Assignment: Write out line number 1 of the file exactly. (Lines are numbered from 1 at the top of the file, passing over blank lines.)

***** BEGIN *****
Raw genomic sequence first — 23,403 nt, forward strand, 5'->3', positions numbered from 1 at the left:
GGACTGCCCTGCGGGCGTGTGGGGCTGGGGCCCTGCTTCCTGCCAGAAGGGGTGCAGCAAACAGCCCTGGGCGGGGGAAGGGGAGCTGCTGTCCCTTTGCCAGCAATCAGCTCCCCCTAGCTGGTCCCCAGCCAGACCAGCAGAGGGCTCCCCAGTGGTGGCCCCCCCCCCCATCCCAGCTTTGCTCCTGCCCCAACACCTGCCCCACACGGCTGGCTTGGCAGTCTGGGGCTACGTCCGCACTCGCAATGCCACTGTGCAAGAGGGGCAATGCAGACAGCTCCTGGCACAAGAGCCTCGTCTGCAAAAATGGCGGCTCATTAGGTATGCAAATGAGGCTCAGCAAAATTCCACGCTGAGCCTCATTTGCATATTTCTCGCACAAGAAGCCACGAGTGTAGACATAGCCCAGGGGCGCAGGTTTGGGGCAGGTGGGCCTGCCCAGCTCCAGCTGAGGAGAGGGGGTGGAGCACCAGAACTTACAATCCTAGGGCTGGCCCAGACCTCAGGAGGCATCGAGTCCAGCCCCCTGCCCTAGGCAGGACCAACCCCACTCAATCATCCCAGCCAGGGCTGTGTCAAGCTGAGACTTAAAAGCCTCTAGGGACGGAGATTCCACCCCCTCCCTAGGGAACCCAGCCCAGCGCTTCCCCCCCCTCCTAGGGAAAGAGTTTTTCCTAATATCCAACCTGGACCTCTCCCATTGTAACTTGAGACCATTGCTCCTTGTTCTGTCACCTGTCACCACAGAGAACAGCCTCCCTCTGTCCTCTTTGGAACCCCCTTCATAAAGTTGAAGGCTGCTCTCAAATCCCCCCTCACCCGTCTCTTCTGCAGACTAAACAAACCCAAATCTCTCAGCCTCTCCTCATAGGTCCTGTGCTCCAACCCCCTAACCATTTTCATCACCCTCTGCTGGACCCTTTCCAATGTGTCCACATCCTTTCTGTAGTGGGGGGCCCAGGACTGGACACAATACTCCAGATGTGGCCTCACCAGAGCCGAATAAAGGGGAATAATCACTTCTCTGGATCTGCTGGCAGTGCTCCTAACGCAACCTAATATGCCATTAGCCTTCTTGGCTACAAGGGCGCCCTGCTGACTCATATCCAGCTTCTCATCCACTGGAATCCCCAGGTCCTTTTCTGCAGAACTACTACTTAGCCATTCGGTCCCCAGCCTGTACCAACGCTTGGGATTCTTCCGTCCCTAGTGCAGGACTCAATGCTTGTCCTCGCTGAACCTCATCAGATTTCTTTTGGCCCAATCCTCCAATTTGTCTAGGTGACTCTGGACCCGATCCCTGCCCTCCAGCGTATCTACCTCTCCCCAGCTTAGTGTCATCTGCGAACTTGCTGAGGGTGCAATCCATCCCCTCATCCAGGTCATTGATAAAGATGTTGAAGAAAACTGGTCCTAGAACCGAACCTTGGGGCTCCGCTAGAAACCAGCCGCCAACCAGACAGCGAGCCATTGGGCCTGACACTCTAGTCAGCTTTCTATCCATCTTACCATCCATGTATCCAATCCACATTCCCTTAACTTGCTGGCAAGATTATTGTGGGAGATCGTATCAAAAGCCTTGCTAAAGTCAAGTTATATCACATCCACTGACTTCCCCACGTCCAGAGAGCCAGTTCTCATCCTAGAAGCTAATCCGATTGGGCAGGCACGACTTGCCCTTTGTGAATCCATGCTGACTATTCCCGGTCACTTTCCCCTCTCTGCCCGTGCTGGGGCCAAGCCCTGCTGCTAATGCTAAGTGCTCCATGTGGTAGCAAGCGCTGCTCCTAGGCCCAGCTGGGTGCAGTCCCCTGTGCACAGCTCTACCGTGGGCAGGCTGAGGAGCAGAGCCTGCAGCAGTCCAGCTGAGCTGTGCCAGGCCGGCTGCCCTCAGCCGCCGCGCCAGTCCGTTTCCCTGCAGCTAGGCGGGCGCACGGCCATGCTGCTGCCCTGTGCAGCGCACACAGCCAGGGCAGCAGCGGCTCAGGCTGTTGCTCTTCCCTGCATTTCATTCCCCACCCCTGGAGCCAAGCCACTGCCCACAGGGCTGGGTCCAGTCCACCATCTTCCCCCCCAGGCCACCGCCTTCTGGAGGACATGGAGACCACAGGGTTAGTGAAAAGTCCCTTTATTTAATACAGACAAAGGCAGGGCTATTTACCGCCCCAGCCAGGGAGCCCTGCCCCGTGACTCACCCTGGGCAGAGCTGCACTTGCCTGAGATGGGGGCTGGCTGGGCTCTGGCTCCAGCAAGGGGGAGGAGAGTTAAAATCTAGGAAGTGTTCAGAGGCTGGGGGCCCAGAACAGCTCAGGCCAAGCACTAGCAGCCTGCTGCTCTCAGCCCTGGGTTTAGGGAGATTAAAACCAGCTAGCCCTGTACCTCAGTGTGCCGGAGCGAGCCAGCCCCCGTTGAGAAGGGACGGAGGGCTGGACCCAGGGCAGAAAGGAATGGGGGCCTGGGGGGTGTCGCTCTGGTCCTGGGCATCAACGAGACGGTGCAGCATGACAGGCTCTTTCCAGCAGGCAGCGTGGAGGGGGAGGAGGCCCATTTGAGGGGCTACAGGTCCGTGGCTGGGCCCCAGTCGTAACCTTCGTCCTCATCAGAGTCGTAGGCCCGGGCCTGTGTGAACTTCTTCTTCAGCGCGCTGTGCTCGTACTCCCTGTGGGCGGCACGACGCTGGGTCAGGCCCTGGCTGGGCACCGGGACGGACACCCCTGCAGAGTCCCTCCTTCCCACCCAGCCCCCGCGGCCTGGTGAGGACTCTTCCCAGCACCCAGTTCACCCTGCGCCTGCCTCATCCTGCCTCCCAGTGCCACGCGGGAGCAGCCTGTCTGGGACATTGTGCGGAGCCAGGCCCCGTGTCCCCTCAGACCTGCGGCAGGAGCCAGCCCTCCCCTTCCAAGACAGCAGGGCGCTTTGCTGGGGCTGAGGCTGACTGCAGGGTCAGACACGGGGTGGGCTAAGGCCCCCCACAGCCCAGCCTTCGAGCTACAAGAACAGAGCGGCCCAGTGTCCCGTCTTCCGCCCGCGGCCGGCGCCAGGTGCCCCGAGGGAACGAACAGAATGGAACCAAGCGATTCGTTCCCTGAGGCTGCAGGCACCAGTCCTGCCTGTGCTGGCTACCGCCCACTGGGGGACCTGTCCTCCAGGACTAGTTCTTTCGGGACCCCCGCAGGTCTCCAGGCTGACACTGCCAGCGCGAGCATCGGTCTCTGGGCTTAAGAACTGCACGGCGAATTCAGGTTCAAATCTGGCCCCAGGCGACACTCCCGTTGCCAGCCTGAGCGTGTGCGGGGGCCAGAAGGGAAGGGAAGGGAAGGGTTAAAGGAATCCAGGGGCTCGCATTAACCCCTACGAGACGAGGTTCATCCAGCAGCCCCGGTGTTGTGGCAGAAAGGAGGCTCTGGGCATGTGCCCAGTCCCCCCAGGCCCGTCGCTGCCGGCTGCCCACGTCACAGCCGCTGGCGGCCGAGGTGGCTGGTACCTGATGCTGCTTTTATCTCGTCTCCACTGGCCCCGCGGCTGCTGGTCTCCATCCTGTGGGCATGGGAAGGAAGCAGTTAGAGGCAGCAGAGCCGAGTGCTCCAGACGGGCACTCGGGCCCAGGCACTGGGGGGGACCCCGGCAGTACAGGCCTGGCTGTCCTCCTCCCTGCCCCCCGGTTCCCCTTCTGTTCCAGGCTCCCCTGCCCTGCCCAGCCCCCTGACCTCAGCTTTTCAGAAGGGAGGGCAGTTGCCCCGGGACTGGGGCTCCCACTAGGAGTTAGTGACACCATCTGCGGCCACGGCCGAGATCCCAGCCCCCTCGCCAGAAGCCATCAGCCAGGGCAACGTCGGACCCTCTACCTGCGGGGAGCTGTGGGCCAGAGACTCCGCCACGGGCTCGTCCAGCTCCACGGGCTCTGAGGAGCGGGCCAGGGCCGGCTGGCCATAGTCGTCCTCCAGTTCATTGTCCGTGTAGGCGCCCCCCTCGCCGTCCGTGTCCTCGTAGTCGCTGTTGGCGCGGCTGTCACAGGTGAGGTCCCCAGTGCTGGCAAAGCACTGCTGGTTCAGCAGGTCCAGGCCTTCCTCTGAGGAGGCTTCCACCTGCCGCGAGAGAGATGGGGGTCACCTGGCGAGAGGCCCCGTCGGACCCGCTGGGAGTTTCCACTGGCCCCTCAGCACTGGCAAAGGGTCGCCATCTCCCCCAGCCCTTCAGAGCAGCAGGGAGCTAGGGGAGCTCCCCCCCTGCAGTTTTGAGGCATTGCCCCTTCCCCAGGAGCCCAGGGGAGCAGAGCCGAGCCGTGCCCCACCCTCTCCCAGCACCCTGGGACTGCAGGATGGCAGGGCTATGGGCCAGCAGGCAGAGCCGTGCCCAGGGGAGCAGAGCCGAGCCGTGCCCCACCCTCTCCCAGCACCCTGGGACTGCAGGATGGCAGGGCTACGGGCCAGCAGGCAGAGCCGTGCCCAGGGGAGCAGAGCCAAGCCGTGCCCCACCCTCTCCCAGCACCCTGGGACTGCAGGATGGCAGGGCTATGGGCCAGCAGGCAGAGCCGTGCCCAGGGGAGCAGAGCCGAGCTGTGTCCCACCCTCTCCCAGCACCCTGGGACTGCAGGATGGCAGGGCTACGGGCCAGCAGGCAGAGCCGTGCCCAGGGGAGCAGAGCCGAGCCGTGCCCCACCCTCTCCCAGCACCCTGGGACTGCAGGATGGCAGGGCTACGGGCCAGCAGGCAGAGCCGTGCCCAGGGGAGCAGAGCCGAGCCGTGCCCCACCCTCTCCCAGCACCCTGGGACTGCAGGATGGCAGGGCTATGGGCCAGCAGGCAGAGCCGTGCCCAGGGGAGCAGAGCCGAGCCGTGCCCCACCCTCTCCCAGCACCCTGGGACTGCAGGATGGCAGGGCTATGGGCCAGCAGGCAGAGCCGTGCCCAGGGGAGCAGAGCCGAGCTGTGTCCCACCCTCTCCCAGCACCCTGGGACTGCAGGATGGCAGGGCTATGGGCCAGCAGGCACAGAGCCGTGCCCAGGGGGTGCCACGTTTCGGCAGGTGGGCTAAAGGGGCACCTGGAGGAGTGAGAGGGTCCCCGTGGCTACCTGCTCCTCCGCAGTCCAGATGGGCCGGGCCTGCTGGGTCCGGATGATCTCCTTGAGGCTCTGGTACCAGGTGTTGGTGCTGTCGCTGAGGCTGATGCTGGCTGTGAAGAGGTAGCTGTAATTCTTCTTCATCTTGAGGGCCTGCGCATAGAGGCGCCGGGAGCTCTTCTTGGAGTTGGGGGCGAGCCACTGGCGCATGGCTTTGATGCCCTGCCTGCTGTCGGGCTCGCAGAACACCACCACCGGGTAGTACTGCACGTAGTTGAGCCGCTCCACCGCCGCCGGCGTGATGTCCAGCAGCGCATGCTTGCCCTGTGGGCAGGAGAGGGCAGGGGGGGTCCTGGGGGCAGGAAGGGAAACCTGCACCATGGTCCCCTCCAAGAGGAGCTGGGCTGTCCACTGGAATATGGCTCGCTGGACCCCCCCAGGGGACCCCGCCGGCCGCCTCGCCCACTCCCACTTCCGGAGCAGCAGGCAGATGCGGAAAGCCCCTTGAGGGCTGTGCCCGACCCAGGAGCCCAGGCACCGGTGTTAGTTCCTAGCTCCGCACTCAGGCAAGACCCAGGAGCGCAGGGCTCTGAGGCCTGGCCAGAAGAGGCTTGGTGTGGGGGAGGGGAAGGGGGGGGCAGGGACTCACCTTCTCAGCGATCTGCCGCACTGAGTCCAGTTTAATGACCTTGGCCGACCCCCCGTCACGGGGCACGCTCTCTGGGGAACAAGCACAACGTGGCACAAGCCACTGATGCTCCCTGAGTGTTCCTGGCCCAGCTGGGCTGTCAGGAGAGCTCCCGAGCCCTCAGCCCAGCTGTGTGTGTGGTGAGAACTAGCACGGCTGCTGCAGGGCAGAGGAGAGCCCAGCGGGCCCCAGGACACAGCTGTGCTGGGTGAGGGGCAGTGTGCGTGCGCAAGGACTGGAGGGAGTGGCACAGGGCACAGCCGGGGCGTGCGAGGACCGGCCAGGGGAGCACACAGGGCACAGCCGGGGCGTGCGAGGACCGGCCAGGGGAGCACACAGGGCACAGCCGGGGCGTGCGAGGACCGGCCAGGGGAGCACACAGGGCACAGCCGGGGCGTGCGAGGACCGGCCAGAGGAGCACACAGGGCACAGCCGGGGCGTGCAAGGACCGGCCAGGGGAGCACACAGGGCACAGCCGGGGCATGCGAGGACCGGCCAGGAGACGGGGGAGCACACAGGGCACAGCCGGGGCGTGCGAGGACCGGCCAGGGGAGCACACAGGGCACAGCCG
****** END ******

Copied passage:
Raw genomic sequence first — 23,403 nt, forward strand, 5'->3', positions numbered from 1 at the left: